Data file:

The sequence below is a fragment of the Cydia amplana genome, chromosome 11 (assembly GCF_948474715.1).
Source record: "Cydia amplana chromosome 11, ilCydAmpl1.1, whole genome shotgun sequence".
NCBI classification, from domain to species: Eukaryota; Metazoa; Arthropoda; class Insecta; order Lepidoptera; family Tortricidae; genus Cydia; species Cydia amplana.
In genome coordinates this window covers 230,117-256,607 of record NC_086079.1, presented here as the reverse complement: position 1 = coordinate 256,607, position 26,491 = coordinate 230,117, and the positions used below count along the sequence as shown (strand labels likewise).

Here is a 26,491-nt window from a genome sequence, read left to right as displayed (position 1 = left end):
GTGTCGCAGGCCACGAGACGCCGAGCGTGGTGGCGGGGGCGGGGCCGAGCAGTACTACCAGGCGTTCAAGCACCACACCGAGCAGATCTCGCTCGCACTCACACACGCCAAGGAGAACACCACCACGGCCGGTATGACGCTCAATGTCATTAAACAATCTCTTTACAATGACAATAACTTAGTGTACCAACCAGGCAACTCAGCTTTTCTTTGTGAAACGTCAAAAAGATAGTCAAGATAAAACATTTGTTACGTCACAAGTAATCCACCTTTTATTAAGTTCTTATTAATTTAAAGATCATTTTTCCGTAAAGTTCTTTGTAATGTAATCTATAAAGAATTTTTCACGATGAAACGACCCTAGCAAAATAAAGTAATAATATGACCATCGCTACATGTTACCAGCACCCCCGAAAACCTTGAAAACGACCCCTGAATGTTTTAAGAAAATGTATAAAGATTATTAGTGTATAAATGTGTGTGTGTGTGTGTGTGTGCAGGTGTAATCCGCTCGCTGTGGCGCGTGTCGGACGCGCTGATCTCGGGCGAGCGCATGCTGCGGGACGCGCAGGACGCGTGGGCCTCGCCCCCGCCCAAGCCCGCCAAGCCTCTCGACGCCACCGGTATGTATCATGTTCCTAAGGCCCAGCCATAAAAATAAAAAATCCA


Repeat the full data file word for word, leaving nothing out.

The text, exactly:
The sequence below is a fragment of the Cydia amplana genome, chromosome 11 (assembly GCF_948474715.1).
Source record: "Cydia amplana chromosome 11, ilCydAmpl1.1, whole genome shotgun sequence".
NCBI classification, from domain to species: Eukaryota; Metazoa; Arthropoda; class Insecta; order Lepidoptera; family Tortricidae; genus Cydia; species Cydia amplana.
In genome coordinates this window covers 230,117-256,607 of record NC_086079.1, presented here as the reverse complement: position 1 = coordinate 256,607, position 26,491 = coordinate 230,117, and the positions used below count along the sequence as shown (strand labels likewise).

Here is a 26,491-nt window from a genome sequence, read left to right as displayed (position 1 = left end):
GTGTCGCAGGCCACGAGACGCCGAGCGTGGTGGCGGGGGCGGGGCCGAGCAGTACTACCAGGCGTTCAAGCACCACACCGAGCAGATCTCGCTCGCACTCACACACGCCAAGGAGAACACCACCACGGCCGGTATGACGCTCAATGTCATTAAACAATCTCTTTACAATGACAATAACTTAGTGTACCAACCAGGCAACTCAGCTTTTCTTTGTGAAACGTCAAAAAGATAGTCAAGATAAAACATTTGTTACGTCACAAGTAATCCACCTTTTATTAAGTTCTTATTAATTTAAAGATCATTTTTCCGTAAAGTTCTTTGTAATGTAATCTATAAAGAATTTTTCACGATGAAACGACCCTAGCAAAATAAAGTAATAATATGACCATCGCTACATGTTACCAGCACCCCCGAAAACCTTGAAAACGACCCCTGAATGTTTTAAGAAAATGTATAAAGATTATTAGTGTATAAATGTGTGTGTGTGTGTGTGTGTGCAGGTGTAATCCGCTCGCTGTGGCGCGTGTCGGACGCGCTGATCTCGGGCGAGCGCATGCTGCGGGACGCGCAGGACGCGTGGGCCTCGCCCCCGCCCAAGCCCGCCAAGCCTCTCGACGCCACCGGTATGTATCATGTTCCTAAGGCCCAGCCATAAAAATAAAAAATCCA